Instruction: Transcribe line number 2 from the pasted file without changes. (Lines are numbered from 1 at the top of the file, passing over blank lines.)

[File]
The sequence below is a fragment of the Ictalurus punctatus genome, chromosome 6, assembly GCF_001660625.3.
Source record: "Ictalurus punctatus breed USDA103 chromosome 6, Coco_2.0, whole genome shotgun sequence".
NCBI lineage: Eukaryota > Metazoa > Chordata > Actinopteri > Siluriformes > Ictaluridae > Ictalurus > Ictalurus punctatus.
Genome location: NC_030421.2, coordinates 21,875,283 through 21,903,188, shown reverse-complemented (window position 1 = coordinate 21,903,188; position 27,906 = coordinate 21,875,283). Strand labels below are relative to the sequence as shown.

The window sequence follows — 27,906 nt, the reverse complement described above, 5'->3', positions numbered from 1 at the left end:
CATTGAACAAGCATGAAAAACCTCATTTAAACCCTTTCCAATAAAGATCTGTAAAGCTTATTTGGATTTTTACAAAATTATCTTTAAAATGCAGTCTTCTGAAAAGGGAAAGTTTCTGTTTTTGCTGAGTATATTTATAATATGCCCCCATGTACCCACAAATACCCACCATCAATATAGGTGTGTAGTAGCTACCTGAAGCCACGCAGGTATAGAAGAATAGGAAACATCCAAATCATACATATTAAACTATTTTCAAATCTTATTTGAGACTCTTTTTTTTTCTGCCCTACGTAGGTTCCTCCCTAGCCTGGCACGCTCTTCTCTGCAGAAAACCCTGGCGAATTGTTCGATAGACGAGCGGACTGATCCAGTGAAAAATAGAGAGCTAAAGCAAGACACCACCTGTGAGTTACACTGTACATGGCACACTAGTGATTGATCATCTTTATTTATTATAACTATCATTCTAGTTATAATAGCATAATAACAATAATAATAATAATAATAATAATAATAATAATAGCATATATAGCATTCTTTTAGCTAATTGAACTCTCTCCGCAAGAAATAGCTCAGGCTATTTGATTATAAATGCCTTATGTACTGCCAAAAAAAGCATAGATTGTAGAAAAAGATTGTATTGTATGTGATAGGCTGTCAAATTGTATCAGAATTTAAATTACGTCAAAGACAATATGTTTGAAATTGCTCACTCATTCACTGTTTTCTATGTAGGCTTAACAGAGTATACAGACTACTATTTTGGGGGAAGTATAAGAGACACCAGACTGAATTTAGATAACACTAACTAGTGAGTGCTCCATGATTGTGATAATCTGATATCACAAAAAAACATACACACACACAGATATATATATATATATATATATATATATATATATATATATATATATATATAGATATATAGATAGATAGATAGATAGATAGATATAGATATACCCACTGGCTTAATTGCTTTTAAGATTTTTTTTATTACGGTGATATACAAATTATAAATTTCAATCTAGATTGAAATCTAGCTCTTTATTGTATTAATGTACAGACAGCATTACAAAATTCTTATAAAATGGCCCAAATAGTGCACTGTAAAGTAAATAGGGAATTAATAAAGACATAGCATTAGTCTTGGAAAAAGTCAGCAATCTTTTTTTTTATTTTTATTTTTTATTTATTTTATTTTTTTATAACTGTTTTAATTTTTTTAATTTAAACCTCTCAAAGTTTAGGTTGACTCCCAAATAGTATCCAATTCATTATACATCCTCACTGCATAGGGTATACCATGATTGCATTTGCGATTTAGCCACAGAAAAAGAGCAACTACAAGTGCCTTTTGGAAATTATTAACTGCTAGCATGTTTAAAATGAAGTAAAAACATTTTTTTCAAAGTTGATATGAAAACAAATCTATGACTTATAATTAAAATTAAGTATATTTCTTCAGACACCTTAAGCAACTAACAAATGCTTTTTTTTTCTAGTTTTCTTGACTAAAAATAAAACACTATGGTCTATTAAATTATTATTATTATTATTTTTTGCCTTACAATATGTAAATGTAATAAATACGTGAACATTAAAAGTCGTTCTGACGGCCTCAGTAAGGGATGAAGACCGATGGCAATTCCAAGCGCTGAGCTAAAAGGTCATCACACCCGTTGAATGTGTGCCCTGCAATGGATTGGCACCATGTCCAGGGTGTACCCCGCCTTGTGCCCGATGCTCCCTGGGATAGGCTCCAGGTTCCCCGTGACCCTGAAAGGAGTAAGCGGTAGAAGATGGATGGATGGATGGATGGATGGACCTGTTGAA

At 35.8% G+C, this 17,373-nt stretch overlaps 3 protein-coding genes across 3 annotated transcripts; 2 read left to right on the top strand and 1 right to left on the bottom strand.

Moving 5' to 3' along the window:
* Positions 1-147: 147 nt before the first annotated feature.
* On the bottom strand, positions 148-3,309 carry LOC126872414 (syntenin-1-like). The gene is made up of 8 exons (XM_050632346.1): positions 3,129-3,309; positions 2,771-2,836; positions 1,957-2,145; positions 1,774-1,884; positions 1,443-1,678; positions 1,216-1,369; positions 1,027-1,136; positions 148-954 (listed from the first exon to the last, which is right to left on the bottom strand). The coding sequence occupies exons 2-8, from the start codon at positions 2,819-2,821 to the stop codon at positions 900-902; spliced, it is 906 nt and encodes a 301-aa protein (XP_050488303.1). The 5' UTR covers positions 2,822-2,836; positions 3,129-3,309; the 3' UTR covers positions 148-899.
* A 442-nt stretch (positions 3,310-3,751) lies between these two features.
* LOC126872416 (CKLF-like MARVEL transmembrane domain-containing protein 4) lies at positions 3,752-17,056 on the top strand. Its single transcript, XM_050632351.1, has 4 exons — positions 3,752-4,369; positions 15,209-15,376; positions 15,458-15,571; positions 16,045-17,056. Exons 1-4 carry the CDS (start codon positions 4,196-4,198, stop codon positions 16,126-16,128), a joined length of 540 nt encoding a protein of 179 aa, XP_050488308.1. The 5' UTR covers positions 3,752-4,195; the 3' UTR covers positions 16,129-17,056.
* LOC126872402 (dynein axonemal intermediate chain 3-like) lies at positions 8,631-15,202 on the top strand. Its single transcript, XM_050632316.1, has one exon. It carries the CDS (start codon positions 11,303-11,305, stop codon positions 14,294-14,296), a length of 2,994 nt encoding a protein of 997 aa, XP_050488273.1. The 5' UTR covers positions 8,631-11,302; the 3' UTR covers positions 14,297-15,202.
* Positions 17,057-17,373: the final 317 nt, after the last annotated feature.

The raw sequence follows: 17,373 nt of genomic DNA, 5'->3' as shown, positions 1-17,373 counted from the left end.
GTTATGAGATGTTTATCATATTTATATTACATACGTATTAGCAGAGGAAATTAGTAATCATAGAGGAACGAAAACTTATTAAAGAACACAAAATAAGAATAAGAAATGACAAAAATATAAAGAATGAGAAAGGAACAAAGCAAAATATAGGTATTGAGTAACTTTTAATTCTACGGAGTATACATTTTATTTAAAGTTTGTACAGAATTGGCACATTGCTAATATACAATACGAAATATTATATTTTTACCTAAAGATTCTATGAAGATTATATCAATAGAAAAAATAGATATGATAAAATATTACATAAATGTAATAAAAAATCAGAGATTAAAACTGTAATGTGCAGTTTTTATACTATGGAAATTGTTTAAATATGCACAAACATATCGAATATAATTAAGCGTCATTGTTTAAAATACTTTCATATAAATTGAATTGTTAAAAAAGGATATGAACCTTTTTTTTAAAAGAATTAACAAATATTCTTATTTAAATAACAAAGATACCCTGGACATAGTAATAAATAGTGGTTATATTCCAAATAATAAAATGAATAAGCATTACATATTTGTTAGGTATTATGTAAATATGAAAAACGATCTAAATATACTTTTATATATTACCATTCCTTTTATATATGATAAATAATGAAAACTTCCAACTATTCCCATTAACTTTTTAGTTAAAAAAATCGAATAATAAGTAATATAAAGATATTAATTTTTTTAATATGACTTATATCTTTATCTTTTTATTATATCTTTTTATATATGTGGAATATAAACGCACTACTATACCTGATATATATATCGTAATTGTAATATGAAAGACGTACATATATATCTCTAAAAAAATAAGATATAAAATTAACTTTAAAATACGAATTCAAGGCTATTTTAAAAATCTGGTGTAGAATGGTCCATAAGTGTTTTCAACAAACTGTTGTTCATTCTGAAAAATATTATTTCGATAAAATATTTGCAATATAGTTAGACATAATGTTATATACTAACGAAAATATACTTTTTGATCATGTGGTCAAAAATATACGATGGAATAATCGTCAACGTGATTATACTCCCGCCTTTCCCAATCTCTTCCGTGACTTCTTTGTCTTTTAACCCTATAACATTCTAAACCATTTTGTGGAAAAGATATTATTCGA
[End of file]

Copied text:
Source record: "Ictalurus punctatus breed USDA103 chromosome 6, Coco_2.0, whole genome shotgun sequence".